Like all of us, I have been drawn deeply into this strange Easter when so much of the outwardly familiar has been taken away, and yet the inwardly familiar, the great Easter story of Death and Resurrection, has suddenly been renewed and become more agonisingly close, more vividly relevant to our lives than ever. But, like so many, I am deeply distressed at not being able to gather in church this morning, and to receive communion in community, to meet Christ ‘risen in bread, and revelling in wine’, as I put it in a sonnet long ago. But this Easter he calls me to discern him in new ways and in different places. He is risen indeed, and if I cannot go to church then where am I to find him? That is the question my new poem seeks to address, and if it is a question you ask yourselves too, then I hope you will find this poem helpful.
As always you can hear me read the poem by clicking on the title or the ‘play’ button
And where is Jesus, this strange Easter day?
Not lost in our locked churches, anymore
Than he was sealed in that dark sepulchre.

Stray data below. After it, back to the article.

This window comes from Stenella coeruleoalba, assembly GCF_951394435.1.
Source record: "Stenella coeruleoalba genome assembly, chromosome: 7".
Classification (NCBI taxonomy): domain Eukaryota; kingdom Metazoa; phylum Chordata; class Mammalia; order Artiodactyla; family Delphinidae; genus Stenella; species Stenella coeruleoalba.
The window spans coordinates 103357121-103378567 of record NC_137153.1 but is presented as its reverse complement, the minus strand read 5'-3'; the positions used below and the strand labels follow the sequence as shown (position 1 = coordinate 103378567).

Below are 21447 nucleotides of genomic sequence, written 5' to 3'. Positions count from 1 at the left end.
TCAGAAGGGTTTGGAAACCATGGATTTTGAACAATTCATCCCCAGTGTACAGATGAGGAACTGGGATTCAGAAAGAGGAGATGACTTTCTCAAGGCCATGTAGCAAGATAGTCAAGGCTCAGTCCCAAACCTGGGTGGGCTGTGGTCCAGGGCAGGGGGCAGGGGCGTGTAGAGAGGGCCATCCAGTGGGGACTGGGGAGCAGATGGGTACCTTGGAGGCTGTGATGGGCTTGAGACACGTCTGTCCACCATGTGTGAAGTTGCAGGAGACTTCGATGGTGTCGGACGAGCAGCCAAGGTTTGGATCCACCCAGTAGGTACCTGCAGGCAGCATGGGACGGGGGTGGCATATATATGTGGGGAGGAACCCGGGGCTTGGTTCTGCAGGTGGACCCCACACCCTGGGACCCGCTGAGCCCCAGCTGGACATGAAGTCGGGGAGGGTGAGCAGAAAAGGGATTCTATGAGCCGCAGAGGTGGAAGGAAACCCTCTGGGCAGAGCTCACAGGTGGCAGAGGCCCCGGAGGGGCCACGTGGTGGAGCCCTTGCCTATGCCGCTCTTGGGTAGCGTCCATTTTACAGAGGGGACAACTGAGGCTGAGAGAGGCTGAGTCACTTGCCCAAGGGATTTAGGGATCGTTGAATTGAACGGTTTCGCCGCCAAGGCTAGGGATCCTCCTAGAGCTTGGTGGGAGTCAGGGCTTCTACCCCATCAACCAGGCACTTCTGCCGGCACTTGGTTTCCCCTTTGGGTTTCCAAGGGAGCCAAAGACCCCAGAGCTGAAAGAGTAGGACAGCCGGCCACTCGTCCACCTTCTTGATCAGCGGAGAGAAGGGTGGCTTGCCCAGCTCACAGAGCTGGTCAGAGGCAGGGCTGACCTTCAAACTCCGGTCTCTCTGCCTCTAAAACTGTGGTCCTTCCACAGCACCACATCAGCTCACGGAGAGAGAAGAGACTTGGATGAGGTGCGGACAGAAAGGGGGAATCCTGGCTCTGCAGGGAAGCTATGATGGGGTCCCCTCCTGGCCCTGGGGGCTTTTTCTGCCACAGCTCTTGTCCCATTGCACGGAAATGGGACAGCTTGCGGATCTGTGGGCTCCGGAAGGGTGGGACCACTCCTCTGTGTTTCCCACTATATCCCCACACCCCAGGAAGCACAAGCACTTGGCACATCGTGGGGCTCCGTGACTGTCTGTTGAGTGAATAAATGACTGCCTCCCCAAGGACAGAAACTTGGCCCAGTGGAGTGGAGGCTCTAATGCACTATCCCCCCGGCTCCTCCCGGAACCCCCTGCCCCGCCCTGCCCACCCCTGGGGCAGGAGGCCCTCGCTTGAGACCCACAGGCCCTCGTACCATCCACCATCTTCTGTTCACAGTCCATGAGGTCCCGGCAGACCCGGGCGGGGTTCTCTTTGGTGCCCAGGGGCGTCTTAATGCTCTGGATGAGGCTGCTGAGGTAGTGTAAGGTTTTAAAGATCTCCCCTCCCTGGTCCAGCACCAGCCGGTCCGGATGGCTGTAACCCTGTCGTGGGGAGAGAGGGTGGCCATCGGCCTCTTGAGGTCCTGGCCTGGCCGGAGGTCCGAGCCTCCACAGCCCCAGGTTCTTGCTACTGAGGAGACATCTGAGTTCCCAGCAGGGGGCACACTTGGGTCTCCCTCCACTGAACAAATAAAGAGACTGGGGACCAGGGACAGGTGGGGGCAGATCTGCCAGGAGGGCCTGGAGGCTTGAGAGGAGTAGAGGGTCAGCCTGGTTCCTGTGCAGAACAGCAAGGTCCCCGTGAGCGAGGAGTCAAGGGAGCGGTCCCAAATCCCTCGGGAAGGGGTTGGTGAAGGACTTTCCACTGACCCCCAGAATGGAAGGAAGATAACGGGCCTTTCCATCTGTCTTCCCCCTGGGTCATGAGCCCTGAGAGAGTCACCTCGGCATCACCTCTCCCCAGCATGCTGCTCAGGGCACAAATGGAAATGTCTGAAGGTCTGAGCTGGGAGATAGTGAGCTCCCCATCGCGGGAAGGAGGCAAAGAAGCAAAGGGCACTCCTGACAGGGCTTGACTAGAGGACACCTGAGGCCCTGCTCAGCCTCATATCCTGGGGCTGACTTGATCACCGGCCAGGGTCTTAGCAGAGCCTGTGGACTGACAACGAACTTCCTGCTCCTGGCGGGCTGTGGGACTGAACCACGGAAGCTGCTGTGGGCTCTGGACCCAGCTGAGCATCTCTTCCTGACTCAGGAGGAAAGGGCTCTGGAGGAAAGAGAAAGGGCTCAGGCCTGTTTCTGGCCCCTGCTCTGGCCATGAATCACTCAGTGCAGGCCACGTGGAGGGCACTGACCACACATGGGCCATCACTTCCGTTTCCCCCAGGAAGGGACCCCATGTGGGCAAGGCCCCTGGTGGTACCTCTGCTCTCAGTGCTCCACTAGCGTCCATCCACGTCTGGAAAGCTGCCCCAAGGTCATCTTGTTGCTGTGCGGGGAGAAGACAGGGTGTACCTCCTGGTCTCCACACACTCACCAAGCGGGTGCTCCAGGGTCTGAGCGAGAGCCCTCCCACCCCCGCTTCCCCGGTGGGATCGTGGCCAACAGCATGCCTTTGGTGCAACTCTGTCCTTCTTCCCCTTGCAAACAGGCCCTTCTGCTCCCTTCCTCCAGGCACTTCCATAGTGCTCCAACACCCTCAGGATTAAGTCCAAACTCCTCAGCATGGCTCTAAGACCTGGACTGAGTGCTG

The locks are loosed; the stone is rolled away,
And he is up and risen, long before,
Alive, at large, and making his strong way
Into the world he gave his life to save,
No need to seek him in his empty grave.
He might have been a wafer in the hands
Of priests this day, or music from the lips
Of red-robed choristers, instead he slips
Away from church, shakes off our linen bands
To don his apron with a nurse: he grips
And lifts a stretcher, soothes with gentle hands
The frail flesh of the dying, gives them hope,
Breathes with the breathless, lends them strength to cope.
On Thursday we applauded, for he came
And served us in a thousand names and faces
Mopping our sickroom floors and catching traces
Of that corona which was death to him:
Good Friday happened in a thousand places
Where Jesus held the helpless, died with them
That they might share his Easter in their need,
Now they are risen with him, risen indeed.